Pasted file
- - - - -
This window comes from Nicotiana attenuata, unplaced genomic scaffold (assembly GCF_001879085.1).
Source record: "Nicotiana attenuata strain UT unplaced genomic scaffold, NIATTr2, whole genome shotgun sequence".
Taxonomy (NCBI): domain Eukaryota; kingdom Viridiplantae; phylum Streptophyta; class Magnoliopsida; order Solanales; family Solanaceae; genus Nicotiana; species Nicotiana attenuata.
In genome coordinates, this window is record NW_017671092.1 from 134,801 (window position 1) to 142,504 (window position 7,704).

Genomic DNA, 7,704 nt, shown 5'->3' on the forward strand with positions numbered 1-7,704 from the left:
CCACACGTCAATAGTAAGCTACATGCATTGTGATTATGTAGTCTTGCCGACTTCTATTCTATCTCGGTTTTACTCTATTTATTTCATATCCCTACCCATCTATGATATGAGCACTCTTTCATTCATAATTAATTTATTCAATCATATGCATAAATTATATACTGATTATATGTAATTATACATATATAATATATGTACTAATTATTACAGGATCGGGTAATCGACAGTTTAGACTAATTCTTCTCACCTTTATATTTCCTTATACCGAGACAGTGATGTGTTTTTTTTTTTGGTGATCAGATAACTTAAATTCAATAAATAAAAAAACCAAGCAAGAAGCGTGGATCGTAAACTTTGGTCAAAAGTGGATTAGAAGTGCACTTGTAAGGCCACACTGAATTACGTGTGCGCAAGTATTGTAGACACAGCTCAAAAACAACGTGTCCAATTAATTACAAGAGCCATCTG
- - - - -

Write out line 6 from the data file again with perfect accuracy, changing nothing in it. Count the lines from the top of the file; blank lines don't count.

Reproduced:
CCACACGTCAATAGTAAGCTACATGCATTGTGATTATGTAGTCTTGCCGACTTCTATTCTATCTCGGTTTTACTCTATTTATTTCATATCCCTACCCATCTATGATATGAGCACTCTTTCATTCATAATTAATTTATTCAATCATATGCATAAATTATATACTGATTATATGTAATTATACATATATAATATATGTACTAATTATTACAGGATCGGGTAATCGACAGTTTAGACTAATTCTTCTCACCTTTATATTTCCTTATACCGAGACAGTGATGTGTTTTTTTTTTTGGTGATCAGATAACTTAAATTCAATAAATAAAAAAACCAAGCAAGAAGCGTGGATCGTAAACTTTGGTCAAAAGTGGATTAGAAGTGCACTTGTAAGGCCACACTGAATTACGTGTGCGCAAGTATTGTAGACACAGCTCAAAAACAACGTGTCCAATTAATTACAAGAGCCATCTG